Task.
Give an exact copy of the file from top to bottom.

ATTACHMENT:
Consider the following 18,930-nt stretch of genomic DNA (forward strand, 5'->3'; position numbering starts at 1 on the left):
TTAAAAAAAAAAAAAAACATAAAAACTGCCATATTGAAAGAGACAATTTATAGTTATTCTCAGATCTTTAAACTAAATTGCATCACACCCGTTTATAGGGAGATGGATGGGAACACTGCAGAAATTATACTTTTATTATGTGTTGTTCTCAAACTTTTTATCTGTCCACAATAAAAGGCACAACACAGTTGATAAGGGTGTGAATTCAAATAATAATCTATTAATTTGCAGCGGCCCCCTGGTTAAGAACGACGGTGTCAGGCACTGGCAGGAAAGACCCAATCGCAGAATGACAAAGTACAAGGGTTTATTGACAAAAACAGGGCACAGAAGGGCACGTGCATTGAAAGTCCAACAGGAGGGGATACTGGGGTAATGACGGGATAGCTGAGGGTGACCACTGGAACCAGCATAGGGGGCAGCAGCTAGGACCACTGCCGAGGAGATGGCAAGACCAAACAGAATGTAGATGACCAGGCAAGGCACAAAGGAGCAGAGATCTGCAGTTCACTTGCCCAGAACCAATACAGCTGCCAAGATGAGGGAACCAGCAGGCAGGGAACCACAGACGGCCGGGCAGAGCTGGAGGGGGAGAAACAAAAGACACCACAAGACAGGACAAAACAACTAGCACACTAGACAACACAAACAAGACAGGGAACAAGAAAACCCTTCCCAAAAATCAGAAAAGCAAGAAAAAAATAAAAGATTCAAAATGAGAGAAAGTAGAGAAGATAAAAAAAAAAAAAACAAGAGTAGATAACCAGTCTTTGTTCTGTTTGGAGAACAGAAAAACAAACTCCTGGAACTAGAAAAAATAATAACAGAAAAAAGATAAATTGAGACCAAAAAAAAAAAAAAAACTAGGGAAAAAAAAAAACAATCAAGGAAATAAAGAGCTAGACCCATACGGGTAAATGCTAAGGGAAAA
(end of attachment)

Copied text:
Consider the following 18,930-nt stretch of genomic DNA (forward strand, 5'->3'; position numbering starts at 1 on the left):
TTAAAAAAAAAAAAAAACATAAAAACTGCCATATTGAAAGAGACAATTTATAGTTATTCTCAGATCTTTAAACTAAATTGCATCACACCCGTTTATAGGGAGATGGATGGGAACACTGCAGAAATTATACTTTTATTATGTGTTGTTCTCAAACTTTTTATCTGTCCACAATAAAAGGCACAACACAGTTGATAAGGGTGTGAATTCAAATAATAATCTATTAATTTGCAGCGGCCCCCTGGTTAAGAACGACGGTGTCAGGCACTGGCAGGAAAGACCCAATCGCAGAATGACAAAGTACAAGGGTTTATTGACAAAAACAGGGCACAGAAGGGCACGTGCATTGAAAGTCCAACAGGAGGGGATACTGGGGTAATGACGGGATAGCTGAGGGTGACCACTGGAACCAGCATAGGGGGCAGCAGCTAGGACCACTGCCGAGGAGATGGCAAGACCAAACAGAATGTAGATGACCAGGCAAGGCACAAAGGAGCAGAGATCTGCAGTTCACTTGCCCAGAACCAATACAGCTGCCAAGATGAGGGAACCAGCAGGCAGGGAACCACAGACGGCCGGGCAGAGCTGGAGGGGGAGAAACAAAAGACACCACAAGACAGGACAAAACAACTAGCACACTAGACAACACAAACAAGACAGGGAACAAGAAAACCCTTCCCAAAAATCAGAAAAGCAAGAAAAAAATAAAAGATTCAAAATGAGAGAAAGTAGAGAAGATAAAAAAAAAAAAAACAAGAGTAGATAACCAGTCTTTGTTCTGTTTGGAGAACAGAAAAACAAACTCCTGGAACTAGAAAAAATAATAACAGAAAAAAGATAAATTGAGACCAAAAAAAAAAAAAAAACTAGGGAAAAAAAAAAACAATCAAGGAAATAAAGAGCTAGACCCATACGGGTAAATGCTAAGGGAAAA